Not only is it a fact that cannot be explained; not only is it a fact that cannot be proved; it is also a fact that cannot fee denied save by ignorance. I use that word sympathetically. If there is a man who does deny it, then he does so in ignorance. The word "ignorance" is derived from the Latin. We may use the Greek equivalent and say, It cannot be denied, save by agnosticism. The Greek word "agnostic" sounds more poetical than the Latin equivalent "ignoramus," but they mean the same thing; the man who does not know. We can respect such a person, and respect his honest agnosticism about this very fact; only it should be understood that the moment when agnosticism becomes an impertinence, is the moment when a man makes it a resting-place for his soul. When a man makes it a harbour of refuge, then he is really a prisoner in his own agnosticism. No intellectual soul finds its last resting-place in ignorance. The resurrection cannot be disproved by agnosticism. Such treatment can never disprove it. The resurrection cannot be disproved by denying it. Nor can His appearances after the resurrection be disproved.
Some one may say: Yes, but do you thus escape your problem? You say the fact is proved by other facts. But the other facts are disputed as much as the fact which you make them prove. But, I inquire on what ground these subsequent facts are disputed. The appearances of Jesus of Nazareth, alive from the dead, after He had been most certainly crucified, are as well authenticated as any facts of history which we do not hesitate to believe to-day. When you deny them, by that denial you declare that all history is invalid. You may be right! Perhaps those things did not happen under Julius Caesar, which were said to happen in this little island of ours! Perhaps there is no history!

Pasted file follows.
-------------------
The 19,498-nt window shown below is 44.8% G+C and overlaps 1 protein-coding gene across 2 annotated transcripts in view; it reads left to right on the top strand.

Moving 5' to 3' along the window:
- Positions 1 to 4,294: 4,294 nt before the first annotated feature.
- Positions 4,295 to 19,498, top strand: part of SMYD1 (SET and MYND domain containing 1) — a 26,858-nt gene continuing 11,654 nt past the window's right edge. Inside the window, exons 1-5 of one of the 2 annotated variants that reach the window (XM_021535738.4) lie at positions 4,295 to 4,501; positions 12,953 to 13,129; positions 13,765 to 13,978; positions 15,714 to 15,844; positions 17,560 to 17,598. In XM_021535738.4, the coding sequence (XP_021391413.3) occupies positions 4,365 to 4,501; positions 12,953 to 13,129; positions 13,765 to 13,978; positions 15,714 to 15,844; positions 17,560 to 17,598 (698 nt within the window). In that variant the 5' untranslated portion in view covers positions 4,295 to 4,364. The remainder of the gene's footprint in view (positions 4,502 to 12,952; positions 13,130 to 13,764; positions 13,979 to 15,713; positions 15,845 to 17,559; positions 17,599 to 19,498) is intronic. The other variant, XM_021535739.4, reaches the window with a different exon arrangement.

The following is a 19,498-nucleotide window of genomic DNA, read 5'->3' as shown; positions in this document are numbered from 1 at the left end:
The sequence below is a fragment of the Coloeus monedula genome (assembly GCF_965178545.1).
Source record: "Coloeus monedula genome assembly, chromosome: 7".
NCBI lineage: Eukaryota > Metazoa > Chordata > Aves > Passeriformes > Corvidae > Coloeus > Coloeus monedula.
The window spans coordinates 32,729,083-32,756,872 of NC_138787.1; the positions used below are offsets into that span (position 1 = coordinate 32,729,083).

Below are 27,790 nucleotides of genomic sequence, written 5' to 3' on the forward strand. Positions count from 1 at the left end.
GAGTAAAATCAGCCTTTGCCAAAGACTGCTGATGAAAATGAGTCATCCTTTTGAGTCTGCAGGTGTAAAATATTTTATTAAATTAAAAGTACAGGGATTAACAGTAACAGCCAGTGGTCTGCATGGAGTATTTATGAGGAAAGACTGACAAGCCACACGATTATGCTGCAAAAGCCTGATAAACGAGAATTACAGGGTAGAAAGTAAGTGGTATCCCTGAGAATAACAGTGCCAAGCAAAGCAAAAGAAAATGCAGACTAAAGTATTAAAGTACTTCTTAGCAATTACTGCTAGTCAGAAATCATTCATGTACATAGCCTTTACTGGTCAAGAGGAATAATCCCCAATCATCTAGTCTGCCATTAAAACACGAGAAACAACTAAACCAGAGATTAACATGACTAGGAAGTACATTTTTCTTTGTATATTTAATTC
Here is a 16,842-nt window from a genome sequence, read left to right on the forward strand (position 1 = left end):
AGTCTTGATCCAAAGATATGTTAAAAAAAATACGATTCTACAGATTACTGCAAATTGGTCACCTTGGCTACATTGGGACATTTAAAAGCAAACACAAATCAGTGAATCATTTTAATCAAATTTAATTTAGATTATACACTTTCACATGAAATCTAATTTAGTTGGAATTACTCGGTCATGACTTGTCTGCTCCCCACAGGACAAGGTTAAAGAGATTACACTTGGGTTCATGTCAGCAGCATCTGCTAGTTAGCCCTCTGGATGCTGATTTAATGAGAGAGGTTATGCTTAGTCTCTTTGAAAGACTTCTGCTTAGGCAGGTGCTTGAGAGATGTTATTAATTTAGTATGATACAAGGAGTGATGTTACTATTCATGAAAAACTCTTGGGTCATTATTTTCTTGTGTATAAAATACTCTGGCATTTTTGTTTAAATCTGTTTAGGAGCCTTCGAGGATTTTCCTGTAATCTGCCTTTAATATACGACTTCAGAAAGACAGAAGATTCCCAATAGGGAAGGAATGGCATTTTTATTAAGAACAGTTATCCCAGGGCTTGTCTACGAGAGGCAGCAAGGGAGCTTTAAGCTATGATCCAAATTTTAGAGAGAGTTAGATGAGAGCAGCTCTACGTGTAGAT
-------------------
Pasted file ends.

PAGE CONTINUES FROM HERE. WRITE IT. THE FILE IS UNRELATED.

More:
The final, and conclusive fact, however, is that the whole Christian propaganda is the last proof that He rose from the dead; for the whole of it has been based upon this belief, and inspired by this fact. Had there been no resurrection, what then? There had been no Christian Church, no Christian propaganda, no Christian influence. Everything for which the lonely Nazarene stood, lay murdered, dead, in the tomb when they rolled against it a great stone. His disciples had been scattered like chaff before the wind, and the whole movement had been stamped out. How did it live again? It lived again, and it lives, because He lived again, and lives!
Let us then pass on to consider some of the values resulting from the fact of the rolling back of this stone. Here I can only deal with certain aspects of the one inclusive result, which is Christianity. I want to name three aspects of that one result, which also have been continuous.